- Chair/representative(s) of the Dalmatian Pelican Working Group to be established to oversee implementation of the Dalmatian Pelican ISSAP, and
- pelican experts from other regions (not necessarily from the EAA Flyway)
- A Chairperson of the EAAFP Dalmatian Pelican Task Force will be elected amongst its members. This position should ideally be filled by an EAAFP Governmental Partner from either Range State (China and Mongolia). A Vice Chairperson should ideally be filled from the other Range State. These positions may be rotated on a three year basis.
- A Coordinator post will be nominated by the Chairperson from among the Task Force members. The Coordinator will be in charge of the day-to-day operations of the Task Force, participate in fund raising, and shall act in close cooperation with the TF Chairperson, the EAAFP Secretariat and the relevant EAAFP Working Group (Seabird).
- The coordinator will be a member of the Task Force and, ideally, represent an EAAFP Partner.
- The EAAFP Dalmatian Pelican Task Force should aim to hold face-to-face meetings at least once every three years, preferably in conjunction with MoPs. Other face-to-face meetings may be arranged if circumstances require. Between meetings, business will be conducted electronically such as via email, an appropriate Task Force website and list server.
- A report on the implementation of the SSAP will be produced for each EAAFP MoP according to a standard format agreed by the EAAFP Secretariat, with contributions from all major Range State Governmental Partners and Task Force members. Reports should be provided to the EAAFP Secretariat.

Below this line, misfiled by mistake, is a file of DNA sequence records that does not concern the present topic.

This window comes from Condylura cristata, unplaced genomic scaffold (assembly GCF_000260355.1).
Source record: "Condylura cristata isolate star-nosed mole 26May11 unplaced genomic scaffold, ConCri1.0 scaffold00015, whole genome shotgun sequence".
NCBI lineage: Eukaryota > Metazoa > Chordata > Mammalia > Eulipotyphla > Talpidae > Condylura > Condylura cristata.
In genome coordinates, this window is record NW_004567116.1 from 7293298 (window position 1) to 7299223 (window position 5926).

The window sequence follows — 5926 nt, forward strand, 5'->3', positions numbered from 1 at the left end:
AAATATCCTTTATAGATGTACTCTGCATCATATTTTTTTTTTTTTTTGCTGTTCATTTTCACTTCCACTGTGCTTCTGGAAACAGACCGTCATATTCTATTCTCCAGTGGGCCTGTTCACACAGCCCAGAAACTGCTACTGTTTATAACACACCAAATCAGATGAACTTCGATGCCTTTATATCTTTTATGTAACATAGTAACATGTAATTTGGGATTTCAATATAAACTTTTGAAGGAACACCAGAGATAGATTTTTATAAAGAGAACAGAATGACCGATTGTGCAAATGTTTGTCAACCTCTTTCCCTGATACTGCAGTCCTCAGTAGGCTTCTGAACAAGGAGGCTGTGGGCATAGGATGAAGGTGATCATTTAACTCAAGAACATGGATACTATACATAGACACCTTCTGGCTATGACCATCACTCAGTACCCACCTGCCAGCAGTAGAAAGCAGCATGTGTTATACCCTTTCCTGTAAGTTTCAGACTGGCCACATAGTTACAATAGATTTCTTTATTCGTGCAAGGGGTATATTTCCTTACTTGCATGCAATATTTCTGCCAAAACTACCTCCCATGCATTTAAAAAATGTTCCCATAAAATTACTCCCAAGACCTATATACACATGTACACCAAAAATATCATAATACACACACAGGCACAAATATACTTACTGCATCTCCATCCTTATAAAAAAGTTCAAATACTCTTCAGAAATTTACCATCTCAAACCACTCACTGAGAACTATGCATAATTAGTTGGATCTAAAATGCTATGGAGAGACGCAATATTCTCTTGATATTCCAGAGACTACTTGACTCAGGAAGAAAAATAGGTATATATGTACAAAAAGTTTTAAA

- At each EAAFP MoP, the Task Force Chairperson, Task Force Coordinator, and/or the EAAFP Secretariat should give an overview report on Single Species Action Plan development and implementation, summarizing progress for each Task Force, lessons learned, challenges common to the Task Forces, and any adjustments needed. Other reports will be produced by Task Forces as required by the EAAFP Secretariat or relevant EAAFP Working Group.
- International Consultancy Meeting on Conservation Strategy for the Dalmatian Pelicans in the East Asian – Australasian Flyway
- Shooting remains as biggest threat to Dalmatian Pelican in Mongolia
- Connecting Land and Sea – Pacific Seabird Group 47th Annual Meeting
- EAAFP engagement at CMS COP13 with the theme of “Migratory species connect the planet and together we welcome them home”
Society for the Protection of Prespa, 2020. Dalmatian pelican monitoring manual. Rewilding Europe. Produced within the framework of Pelican Way of LIFE project (LIFE18NAT/NL/716). Download [here]
Society for the Protection of Prespa, 2020. Dalmatian pelican identification manual-Companion document to the “Dalmatian pelican monitoring manual”. Rewilding Europe. Produced within the framework of Pelican Way of LIFE project (LIFE18NAT/NL/716). Download [here]
Batbayar N., Bräunlich A., Natsagdorj T., Setev Sh., and S. Gantogs. 2007. Conservation of the critically endangered East Asian population of Dalmatian Pelican Pelecanus crispus in western Mongolia. BirdingASIA, 7: 68–74. Download [here]
BirdLife International. 2018. Pelecanus crispus (amended version of 2017 assessment). The IUCN Red List of Threatened Species 2018: e.T22697599A122838534. http://dx.doi.org/10.2305/IUCN.UK.2017-3.RLTS.T22697599A122838534.en. Downloaded on 06 December 2019. Download [here]
Catsadorakis, G.; D. Portolou (compilers). 2017. Status Report for the Dalmatian Pelican (Pelecanus crispus). Report of Action A6 under the framework of Project LIFE EuroSAP (LIFE14 PRE/UK/002). Hellenic Ornithological Society and Society for the Protection of Prespa (unpublished report). Download [here]
Shi H, Cao L, Barter M, Barter M A. 2008. Status of the East Asian population of the Dalmatian Pelican Pelecanus crispus: the need for urgent conservation action. Bird Conservation International, 18: 181–193. Download [here]
Yu R, Chen Z. 2008. Dalmatian Pelican Pelicanus crispus: the largest waterbird in East Asia, and the rarest? Birding ASIA, 62-66. Download [here]